The series of ridges and valleys common to this type of hard coral which resemble the sulci (grooves) and gyri(ridges) on the surface of the Animal Brain, gives rise to its name.
1. Brain corals are colonial animals and live in a symbiotic relationship with an algae.
2. Collectively they are known as hermatypic corals (after the Greek god Hermes, speedy messenger).
3. They play an important role in reef formation, being the sturdiest of all corals due to their spherical structure.
4. They can form colonies upto 6 feet in height!
5. The largest Brain corals in the world today are 200 years old!
6. They feed at night, mostly on drifiting sea lives, by extending their tentacles which they wrap around themselves during the day.
Coral reefs around the world have seen vast destructive changes. Silt from the construction activities on the shoreline has been found to smother and suffocate the tender Coral population. Habitations near the shore mean more sewage, oil and chemicals in the water.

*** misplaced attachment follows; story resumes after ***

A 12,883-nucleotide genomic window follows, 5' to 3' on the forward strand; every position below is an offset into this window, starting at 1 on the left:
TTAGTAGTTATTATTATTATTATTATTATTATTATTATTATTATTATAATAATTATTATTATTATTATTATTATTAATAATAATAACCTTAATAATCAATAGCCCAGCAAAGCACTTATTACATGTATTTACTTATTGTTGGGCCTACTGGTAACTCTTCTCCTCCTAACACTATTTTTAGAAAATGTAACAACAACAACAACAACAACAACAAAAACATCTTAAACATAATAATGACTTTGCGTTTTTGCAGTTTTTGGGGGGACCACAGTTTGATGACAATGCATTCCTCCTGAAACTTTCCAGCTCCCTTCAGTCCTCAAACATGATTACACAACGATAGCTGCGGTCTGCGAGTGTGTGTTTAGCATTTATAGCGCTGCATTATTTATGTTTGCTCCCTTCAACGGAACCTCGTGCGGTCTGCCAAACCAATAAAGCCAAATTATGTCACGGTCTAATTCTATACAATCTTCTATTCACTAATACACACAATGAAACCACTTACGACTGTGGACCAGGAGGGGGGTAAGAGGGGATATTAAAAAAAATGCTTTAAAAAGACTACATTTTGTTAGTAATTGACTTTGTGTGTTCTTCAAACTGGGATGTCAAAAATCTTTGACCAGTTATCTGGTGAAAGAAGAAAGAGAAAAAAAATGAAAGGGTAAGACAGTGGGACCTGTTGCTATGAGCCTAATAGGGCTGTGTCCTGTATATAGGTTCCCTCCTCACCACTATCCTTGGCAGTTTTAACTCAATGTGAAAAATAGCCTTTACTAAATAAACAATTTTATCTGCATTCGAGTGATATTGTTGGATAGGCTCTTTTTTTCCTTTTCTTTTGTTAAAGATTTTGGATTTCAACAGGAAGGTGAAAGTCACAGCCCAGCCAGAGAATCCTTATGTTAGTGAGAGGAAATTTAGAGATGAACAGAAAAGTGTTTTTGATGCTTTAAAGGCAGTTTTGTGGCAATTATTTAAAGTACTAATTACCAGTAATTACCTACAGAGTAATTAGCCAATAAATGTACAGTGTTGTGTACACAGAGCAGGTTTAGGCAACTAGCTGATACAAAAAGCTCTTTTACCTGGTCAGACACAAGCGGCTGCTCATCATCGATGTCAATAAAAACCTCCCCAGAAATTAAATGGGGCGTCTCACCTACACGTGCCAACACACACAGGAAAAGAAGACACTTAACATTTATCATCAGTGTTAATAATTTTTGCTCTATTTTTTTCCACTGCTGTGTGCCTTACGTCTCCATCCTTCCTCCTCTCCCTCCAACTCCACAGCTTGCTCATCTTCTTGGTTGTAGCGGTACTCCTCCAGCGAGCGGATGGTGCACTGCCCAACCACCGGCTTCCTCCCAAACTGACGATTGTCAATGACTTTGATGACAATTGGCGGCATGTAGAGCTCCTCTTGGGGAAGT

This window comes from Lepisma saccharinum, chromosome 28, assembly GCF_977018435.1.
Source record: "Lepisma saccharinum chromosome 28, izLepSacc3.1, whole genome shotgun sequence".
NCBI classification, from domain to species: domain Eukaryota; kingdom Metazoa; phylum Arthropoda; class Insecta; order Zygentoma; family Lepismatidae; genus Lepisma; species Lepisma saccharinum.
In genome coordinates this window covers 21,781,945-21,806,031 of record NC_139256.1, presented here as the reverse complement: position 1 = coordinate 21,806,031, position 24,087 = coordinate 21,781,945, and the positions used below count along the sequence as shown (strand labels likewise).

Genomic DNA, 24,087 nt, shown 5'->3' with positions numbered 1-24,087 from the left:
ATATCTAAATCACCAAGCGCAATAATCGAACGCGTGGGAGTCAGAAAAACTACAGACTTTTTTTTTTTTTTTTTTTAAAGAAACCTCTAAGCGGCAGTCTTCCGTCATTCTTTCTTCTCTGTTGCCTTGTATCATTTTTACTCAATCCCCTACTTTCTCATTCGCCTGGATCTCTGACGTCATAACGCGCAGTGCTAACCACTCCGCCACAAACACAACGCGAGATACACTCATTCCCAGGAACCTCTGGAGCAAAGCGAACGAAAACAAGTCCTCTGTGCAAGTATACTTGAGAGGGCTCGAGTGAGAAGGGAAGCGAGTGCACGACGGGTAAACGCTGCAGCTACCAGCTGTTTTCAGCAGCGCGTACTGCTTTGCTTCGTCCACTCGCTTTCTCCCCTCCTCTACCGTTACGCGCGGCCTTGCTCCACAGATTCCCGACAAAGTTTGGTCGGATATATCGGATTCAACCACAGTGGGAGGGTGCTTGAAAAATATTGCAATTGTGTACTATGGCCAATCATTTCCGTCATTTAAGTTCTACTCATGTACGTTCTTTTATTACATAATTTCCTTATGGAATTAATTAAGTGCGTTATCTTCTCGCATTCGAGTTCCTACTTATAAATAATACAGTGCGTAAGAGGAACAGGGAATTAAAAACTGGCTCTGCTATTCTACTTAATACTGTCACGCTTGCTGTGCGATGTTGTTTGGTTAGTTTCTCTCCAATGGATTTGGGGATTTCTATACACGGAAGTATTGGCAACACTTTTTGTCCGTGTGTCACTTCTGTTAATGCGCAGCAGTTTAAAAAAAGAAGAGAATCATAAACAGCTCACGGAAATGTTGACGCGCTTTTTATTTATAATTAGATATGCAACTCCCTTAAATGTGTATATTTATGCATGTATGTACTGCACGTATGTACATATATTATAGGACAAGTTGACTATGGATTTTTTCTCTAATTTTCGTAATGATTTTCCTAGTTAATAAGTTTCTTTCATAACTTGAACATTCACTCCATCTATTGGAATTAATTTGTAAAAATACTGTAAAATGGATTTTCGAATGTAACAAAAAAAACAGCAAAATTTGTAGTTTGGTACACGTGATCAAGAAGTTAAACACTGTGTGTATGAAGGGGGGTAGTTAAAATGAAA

Coral harvesting for commerce has also added to the problem.
(I must confess here that I bought my Brain coral from a local fisherman on one of the beaches in the Eastern coast of my country. And that too, for a pathetically insignificant amount of money!)
Thankfully, recent studies have found that an unusual form of algae has evolved in the Northern parts of the Indian Ocean which is relatively resistant to the rising temperatures of the ocean.You can read about it here.
Maybe nature always finds a way of conserving herself, in spite of Man’s insensitive and destructive activities.